Pickling From East To West: Here’s How The Indian Tradition Of Making Achaar Has Travelled The World
- Jasmine Kaur
Updated : June 22, 2022 10:06 IST
Adding tanginess to your meals for years, the Indian achaar has managed to pickle the rest of the world too.
Has it happened with you that when your mother serves you a bland or very basic dish for lunch or dinner, she happens to keep a bottle of achaar by your side? While I’m not a huge fan of achaar, in most Indian households, pickle holds a special place in the hearts of people and on the dining table too. In fact, despite the availability of bottled and packaged achaars these days, the act of pickling continues to be a common practice in several Indian homes. Haven’t you seen those Bollywood movies situated in the villages of Punjab and Haryana where you find opening shots of papads being dried up on the terrace along with fat jars containing a variety of pickles on the side?
Often times, when my mother would pack plain paratha (unstuffed) for my school lunch, she would wrap a few pieces of the tangy mango pickle in a foil on the side. While I wasn’t used to eating it, my friends would climb one on top of the other for the last piece of achaar. Achaar, for those untouched by the phenomenon, is a vegetable, fruit or meat that has been dunked in oil and placed under the sun to acquire the flavour and attain a tanginess which can be preserved for days.
The process of pickling is quite similar to fermentation, wherein the vegetables were fermented and pickled by placing them in vinegar in the West. In contrast to this, in Indian pickles, the agent of preservation is either oil or water. The original idea behind pickling was to store and sustain the non-seasonal fruits and vegetables that can be eaten later during those months when they are unavailable. Take mangoes for instance. One of the most popular kinds of achaar in India, since they are available only in the summer months, the technique of pickling makes them last longer. Similarly, carrots and radish are used for making achaar during winters.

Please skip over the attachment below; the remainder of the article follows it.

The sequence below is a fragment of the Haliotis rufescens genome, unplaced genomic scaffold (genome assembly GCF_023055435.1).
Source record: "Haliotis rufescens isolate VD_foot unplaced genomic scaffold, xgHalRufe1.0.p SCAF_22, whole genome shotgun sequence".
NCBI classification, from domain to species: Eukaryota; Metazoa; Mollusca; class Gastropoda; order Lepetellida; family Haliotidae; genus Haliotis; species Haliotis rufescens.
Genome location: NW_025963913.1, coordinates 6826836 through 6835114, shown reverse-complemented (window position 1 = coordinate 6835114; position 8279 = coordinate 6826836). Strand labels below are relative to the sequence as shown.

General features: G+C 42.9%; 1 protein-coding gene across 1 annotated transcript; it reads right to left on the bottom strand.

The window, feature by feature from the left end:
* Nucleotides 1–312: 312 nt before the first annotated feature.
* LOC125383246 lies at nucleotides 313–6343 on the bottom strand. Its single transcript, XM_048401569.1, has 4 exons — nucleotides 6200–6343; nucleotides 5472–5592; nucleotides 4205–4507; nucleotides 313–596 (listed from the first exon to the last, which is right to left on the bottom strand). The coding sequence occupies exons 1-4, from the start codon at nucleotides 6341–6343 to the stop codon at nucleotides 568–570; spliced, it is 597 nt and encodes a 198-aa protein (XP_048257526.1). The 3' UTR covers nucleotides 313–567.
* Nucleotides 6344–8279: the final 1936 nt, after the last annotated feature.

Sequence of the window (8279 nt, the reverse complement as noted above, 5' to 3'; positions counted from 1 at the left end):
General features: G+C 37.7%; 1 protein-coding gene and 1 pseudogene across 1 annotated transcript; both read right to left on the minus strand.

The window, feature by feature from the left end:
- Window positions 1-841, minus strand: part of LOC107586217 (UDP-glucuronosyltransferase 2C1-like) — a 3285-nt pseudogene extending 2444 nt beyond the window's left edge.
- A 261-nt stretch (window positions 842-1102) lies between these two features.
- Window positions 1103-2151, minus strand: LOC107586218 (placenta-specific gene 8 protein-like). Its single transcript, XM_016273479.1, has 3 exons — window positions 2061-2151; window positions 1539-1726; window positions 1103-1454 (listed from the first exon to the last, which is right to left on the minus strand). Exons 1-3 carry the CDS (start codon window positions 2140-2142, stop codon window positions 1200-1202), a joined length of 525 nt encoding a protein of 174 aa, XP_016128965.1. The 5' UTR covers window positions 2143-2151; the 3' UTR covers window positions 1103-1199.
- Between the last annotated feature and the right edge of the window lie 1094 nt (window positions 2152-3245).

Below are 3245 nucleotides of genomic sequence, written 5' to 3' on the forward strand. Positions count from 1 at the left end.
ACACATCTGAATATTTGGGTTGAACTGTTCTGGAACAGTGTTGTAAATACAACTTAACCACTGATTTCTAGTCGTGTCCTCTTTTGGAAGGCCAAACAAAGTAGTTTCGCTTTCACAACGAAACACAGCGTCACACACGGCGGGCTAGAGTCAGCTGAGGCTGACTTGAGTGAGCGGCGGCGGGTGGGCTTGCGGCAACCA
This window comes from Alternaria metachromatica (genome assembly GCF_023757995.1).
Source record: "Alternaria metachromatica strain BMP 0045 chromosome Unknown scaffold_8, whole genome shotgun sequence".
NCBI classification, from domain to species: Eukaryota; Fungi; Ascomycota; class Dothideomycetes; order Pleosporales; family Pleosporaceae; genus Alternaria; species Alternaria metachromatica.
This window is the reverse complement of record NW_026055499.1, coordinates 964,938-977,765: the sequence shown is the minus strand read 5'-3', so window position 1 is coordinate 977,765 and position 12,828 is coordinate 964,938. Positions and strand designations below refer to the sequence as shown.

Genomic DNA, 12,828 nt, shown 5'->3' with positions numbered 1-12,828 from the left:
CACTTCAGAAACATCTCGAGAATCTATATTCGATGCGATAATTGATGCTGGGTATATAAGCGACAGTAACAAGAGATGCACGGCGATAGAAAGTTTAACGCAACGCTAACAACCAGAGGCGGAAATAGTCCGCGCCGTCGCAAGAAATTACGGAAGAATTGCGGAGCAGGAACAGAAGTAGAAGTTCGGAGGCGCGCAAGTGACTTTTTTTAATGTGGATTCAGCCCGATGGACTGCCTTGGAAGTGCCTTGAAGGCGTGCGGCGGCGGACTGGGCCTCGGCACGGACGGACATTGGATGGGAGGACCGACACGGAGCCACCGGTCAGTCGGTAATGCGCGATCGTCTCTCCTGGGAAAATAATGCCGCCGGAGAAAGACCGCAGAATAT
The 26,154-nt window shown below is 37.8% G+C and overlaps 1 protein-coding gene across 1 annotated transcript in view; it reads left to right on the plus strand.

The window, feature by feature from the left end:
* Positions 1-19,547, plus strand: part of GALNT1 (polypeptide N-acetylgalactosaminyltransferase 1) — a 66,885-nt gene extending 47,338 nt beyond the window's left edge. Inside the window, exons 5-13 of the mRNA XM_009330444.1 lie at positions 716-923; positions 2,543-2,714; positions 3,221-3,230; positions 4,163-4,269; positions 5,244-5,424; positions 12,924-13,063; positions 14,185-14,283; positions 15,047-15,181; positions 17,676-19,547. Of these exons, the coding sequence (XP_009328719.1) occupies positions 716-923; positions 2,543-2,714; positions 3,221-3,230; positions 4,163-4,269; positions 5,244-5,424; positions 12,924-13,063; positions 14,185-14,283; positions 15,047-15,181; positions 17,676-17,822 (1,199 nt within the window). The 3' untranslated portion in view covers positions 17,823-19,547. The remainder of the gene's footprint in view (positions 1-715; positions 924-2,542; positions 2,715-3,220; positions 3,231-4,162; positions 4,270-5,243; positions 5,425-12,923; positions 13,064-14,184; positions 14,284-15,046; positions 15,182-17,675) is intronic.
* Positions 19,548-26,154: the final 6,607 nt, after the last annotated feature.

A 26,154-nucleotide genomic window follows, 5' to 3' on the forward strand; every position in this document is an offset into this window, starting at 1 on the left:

There are two words that have been used interchangeably time and again, although the origins of both are poles apart. Pickle, on one hand, traces its roots from pekel, a Dutch word which means saline or brine. The nature of a pickle fits the description and makes total sense. On the other hand, we’ve got achaar. This is a Hindi term that is used in India but whose origins are suspected to be from Persia. The Persians translate achaar into fruits, vegetables and meat which have been powdered or salted with vinegar, honey, syrup or salt to be preserved.
The mention of pickles or achaar has found place in several historical texts like the 17th century encyclopedia of King Basavaraja called Sivatattvaratnakara or the 1594 Kannada text of Lingapurana of Gurulinga Desika, which extensively talks about the method of achaar preparation as well as highlights 50 different kinds of achaars. The most commonly used method to this day is that of pickling with oil.
The Pickling Tales From The Past
Whenever we talk of the history of pickles, the timeline dates back to 2400 BC where Mesopotamians are believed to have pickled cucumbers, imported from India, in vinegar, as per the New York food museum’s website. KT Achaya, the late food historian, has also dug up on the origins of pickle in the country and found a range of pickled fruits and vegetables called Nilapati being served to the King on a lotus leaf as per the 12th century text Lilavati by Nemichandra. This resonates with 14th century treatise that is mentioned in Social Life in Medieval Karnataka by Jyotsana K Kamat and talks about green mango, green pepper, raw cardamom and several other pickle varieties.
The aroma of achaar travelled overseas when the 17th century European sailors were fascinated by India’s love affair with achaars and chutneys. These condiments were then packed by them for the sea route as it did not go bad for days and provided a distinct taste to them. However, their feeble attempts at finding the same ingredients along with an unsupportive climate, made them resort to the vegetables that were available there. Lizzie Collingham’s work on the curries finds mention of piccalilli, wherein mangoes were substituted by apples and tomatoes and the lack of strong heat and sunlight made them resort to vinegar as a pickling agent in contrast to oil and salt used in India.
Did you know that pickle featured as a core component of the meals of elites in Rome and Baghdad in the medieval era? Ironically, the pickles that were relished by elites to spruce up the taste buds were once a food for the masses too. 9000-year old Chinese manuscripts are proof. Chinese workers who built the Great Wall of China survived on pickled vegetables for days altogether.
What started off as a form of preservation gained the status of an indispensable condiment in our lives. Be it aam (mango), gobhi (cauliflower), gajar (carrot), mooli (radish), laal mirch (red chilli) or the meaty chicken, fish and prawn achaar, you would never be disappointed with the Indian platter of pickles.